We arrived in Mbeya in time for a late lunch, at which point the heavens opened and we witnessed a three-hour rain storm that flooded the streets and roads and left us with little to do other than sit inside and plan for the next day. We wanted to try to get as far as the Serengeti in the north over the next couple of days and then potentially drive across the fabled plains from east to west on our way to Lake Victoria. We had two options: up through Dodoma on potentially decent roads, but with more traffic, or a slightly shorter route through central Tanzania that our GPS assured us was gravel. We opted for the latter and were immediately vindicated as we set off early the next morning and climbed out of Mbeya on a road that took us high onto the massif.
The kindness of strangers
The following day’s drive got us to Karatu on the edge of the Serengeti in time to try to sort out a guide for the next two days’ drive. We met a man called Vincent Malley who, with little or no persuasion, took it upon himself to find someone to help. Normally people do a circular trip around the park, but we were aiming to go one way and then on up to the Kenyan border, which meant that we needed a bespoke option and a guide keen to travel back across the park on their own once we’d finished. Vincent not only found us a very cheap guesthouse to stay at in this most touristic of national park gateway towns, but he also managed to find us someone to guide us through the park for one day. We would visit the Ngorongoro crater on the other day and would be able to pick up a guide at the park gate.
It reminded me of a talk that Fearghal O’Nuallain, last year’s winner of the RGS Land Rover bursary, had given back in November 2018. He’s travelled widely to increase awareness of water issues around the world, and one of the overarching themes of his journeys has been the ‘kindness of strangers’. We were touched that Vincent had taken time out of his day to help us out and didn’t want anything in return for his kindness.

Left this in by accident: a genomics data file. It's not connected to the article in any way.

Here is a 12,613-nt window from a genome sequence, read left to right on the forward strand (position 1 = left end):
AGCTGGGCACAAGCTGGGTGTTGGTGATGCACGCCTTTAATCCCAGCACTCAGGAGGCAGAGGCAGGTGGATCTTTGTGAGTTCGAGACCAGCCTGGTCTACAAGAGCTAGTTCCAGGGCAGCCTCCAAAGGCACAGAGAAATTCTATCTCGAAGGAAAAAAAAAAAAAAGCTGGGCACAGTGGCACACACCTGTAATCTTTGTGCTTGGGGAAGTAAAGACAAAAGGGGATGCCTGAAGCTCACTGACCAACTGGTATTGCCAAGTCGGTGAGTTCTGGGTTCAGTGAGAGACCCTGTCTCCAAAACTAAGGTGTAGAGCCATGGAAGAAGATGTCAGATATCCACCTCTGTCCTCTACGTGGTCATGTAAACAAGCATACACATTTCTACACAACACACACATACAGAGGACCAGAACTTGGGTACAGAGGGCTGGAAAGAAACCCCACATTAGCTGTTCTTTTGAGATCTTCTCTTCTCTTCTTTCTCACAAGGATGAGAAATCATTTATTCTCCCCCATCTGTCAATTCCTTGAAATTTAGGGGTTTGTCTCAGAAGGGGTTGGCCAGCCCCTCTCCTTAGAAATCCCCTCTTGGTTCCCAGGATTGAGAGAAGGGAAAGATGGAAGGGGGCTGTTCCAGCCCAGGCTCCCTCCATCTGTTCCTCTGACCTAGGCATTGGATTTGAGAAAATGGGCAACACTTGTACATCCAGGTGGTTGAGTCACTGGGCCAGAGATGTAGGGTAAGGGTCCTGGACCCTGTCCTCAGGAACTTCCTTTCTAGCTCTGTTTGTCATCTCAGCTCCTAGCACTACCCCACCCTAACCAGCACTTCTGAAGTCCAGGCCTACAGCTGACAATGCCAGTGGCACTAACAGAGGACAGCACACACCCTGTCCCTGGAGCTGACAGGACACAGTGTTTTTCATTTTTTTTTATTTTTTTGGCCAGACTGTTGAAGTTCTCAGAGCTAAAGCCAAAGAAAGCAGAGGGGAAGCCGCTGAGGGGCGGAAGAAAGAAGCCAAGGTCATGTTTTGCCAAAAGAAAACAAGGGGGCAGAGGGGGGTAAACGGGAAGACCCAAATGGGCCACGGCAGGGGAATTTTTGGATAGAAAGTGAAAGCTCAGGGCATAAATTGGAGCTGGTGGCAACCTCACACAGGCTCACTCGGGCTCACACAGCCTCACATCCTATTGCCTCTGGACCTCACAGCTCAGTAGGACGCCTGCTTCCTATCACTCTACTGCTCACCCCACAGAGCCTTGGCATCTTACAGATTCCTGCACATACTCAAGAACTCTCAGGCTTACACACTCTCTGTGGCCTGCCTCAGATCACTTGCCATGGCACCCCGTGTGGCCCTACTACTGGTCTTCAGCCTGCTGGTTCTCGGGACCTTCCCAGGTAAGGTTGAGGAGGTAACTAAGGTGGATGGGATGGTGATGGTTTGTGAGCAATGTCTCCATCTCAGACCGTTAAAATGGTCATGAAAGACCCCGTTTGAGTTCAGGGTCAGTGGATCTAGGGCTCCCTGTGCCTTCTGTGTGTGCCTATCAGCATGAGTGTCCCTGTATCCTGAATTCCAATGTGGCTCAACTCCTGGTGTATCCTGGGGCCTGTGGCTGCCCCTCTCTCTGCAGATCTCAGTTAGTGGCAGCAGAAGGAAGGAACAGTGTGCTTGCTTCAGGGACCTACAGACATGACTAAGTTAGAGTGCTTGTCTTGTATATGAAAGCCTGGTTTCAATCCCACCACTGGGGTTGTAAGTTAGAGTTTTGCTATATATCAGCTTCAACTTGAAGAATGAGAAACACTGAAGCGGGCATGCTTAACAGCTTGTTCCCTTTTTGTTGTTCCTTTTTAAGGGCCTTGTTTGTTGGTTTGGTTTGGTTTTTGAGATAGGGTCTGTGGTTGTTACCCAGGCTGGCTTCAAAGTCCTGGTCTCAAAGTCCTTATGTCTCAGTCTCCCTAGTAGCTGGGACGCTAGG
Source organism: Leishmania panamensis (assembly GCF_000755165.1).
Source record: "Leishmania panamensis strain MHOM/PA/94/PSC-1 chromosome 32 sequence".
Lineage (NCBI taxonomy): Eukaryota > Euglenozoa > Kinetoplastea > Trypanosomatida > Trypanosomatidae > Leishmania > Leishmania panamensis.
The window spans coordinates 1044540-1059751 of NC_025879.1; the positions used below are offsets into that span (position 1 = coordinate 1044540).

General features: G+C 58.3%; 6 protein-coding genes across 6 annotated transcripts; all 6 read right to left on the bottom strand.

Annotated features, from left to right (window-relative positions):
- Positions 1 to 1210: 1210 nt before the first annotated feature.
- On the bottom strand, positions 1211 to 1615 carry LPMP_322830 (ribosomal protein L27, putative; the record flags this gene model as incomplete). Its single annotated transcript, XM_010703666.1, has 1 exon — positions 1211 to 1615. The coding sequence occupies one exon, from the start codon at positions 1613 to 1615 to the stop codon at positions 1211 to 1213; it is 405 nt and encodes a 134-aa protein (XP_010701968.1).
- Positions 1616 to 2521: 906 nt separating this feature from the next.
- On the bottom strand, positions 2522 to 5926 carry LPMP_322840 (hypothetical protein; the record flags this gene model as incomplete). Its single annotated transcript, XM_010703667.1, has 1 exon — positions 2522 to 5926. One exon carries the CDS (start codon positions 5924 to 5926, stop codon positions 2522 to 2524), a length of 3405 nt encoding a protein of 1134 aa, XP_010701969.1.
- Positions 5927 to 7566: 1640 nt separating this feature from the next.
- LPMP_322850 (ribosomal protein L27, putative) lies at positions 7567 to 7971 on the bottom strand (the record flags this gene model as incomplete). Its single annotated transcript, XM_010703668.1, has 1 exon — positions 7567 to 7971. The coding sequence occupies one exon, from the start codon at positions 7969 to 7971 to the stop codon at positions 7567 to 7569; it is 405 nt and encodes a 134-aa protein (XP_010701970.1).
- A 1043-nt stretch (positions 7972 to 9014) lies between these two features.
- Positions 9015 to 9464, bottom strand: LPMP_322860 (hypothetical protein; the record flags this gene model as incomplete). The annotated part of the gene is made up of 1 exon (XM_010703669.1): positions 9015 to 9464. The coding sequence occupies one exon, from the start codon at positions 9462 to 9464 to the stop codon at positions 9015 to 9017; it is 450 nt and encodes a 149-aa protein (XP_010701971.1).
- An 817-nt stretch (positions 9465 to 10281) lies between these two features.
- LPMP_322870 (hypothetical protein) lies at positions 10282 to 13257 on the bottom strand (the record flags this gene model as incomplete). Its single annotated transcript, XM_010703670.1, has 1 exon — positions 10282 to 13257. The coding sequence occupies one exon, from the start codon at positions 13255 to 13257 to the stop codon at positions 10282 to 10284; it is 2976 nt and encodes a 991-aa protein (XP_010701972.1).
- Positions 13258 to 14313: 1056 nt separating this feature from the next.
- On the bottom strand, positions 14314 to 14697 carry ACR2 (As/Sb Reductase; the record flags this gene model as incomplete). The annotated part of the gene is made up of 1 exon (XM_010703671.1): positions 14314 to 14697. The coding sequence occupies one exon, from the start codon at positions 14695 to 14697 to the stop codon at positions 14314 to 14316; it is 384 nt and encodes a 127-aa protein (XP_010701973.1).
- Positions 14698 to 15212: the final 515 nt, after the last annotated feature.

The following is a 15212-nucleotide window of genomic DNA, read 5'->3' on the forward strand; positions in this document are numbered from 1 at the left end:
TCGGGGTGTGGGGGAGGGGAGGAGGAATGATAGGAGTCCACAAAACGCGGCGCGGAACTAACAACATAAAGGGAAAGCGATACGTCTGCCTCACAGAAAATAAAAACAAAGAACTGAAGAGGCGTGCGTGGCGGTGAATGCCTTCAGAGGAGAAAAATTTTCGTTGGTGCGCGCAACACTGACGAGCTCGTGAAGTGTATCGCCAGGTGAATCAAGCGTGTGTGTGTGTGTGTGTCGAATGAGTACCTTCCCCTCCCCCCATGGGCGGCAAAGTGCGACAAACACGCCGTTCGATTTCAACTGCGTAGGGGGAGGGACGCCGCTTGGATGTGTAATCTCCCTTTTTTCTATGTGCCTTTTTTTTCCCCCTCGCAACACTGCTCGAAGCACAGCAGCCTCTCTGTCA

The Ngorongoro and Serengeti were spectacular and a real treat for us. Once we were in Kisumu, Isaac was going to have to leave the project a few days early, so it was a real tonic for the three of us and the car to spend some time seeing the magnificent and unique beauty of this famous wildlife-watching haven.
We followed this road for around 100km when it just fell away to dirt and dust. The next 350km were hard driving but incredibly rewarding, and one of the most fun driving days we’ve had so far. We were on a road that was increasingly remote and empty, but which was never far from some sort of civilization. The beginning section of the road was under construction, and we passed along the edge of a larger pathway that was being made ready to tarmac – more evidence of road construction in Africa.
We continued along the track through russet red dust and luscious green vegetation. At one point we trailed the edge of the Rungwa National Park and there were long sections where we were the only people on the road, surrounded by the vistas of the incredible Tanzanian bush. We reached Itigi late in the afternoon and found somewhere to stay and headed out for an evening street meal of chip omelette.
After a night in Muguwu on the edge of the park we drove the final couple of hundred kilometers to the Kenyan border at Isebania. Again, the crossing was smooth. This time our insurance disc was waiting for us at a bus ticket booth just outside the border, having been couriered there for us from Nairobi, much to the disbelief of the insurance touts. So we were through our final border rapidly and on into Kenya for the final part of our journey and the opportunity to work on mosquito sequencing with colleagues in Kisumu.